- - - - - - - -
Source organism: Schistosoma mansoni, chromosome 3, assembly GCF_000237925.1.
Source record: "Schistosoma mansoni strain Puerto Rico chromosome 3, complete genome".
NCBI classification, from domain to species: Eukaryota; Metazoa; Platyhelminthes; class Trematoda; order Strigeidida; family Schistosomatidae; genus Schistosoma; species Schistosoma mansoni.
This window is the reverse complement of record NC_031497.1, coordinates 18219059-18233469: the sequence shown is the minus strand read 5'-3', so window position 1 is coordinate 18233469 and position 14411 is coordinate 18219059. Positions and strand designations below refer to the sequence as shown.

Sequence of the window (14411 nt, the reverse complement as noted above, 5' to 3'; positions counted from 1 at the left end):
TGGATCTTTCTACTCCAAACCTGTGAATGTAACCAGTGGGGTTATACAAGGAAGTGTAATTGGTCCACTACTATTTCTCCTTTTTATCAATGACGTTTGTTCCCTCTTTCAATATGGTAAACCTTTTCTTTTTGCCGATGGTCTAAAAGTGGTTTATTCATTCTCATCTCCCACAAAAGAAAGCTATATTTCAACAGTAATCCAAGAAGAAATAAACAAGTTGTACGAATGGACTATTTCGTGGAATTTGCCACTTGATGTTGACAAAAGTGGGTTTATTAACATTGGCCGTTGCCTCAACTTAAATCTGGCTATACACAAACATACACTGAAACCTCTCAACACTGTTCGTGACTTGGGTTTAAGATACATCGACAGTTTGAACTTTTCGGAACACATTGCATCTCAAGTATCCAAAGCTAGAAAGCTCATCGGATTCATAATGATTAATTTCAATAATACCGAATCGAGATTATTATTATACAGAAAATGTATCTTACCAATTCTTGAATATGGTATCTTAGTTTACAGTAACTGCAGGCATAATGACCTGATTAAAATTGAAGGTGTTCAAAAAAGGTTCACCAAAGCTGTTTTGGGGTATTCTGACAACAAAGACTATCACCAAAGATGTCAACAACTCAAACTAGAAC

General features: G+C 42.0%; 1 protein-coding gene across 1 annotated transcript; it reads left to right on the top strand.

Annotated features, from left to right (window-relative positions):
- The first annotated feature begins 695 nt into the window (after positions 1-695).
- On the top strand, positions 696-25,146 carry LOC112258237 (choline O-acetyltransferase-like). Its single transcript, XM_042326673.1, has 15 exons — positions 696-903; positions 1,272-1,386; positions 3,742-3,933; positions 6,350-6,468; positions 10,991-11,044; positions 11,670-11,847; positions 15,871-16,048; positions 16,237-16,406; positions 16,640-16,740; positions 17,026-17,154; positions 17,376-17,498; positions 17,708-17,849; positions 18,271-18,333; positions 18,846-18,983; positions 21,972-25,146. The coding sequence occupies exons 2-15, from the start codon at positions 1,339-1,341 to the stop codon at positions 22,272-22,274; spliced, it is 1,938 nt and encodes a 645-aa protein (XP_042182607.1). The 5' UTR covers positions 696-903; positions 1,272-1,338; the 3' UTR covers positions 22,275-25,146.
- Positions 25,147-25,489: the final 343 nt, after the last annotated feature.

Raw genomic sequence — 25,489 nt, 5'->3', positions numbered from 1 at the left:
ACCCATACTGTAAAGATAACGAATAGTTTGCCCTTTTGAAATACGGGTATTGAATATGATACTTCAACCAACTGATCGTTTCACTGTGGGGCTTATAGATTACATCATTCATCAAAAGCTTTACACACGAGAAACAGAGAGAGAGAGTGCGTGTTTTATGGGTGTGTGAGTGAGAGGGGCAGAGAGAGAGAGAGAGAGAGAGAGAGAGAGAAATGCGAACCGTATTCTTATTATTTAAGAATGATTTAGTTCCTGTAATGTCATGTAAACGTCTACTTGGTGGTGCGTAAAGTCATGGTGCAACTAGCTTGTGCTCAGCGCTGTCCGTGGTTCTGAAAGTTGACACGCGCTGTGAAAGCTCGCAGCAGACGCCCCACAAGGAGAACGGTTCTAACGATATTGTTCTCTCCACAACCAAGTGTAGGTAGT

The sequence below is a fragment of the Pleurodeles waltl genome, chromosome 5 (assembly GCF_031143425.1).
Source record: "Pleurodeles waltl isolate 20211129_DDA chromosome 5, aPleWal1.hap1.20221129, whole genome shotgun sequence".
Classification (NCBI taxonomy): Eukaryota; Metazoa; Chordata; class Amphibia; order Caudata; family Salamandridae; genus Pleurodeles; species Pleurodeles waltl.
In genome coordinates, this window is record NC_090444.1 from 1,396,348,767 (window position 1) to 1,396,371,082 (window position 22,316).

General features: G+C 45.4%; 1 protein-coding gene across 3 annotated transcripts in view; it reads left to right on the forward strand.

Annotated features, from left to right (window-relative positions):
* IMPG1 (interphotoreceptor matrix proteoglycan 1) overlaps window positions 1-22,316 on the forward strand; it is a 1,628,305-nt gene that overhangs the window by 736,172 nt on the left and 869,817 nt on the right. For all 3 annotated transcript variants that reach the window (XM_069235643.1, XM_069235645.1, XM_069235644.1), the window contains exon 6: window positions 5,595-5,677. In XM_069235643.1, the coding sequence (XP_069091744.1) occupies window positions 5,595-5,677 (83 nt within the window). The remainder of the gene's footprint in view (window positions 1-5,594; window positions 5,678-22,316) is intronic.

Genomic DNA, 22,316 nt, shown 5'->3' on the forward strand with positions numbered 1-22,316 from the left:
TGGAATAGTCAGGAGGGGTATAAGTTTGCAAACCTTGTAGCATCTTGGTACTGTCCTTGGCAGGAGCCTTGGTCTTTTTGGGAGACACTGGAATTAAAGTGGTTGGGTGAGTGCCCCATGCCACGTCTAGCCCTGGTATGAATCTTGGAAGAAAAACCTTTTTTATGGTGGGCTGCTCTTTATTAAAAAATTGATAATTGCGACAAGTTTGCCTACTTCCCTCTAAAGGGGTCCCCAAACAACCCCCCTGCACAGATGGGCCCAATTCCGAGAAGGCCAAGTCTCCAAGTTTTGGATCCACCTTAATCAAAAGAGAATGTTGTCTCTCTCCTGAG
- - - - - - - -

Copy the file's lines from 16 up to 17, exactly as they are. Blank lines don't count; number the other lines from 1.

Classification (NCBI taxonomy): Eukaryota; Metazoa; Chordata; class Amphibia; order Caudata; family Salamandridae; genus Pleurodeles; species Pleurodeles waltl.
In genome coordinates, this window is record NC_090444.1 from 1,396,348,767 (window position 1) to 1,396,371,082 (window position 22,316).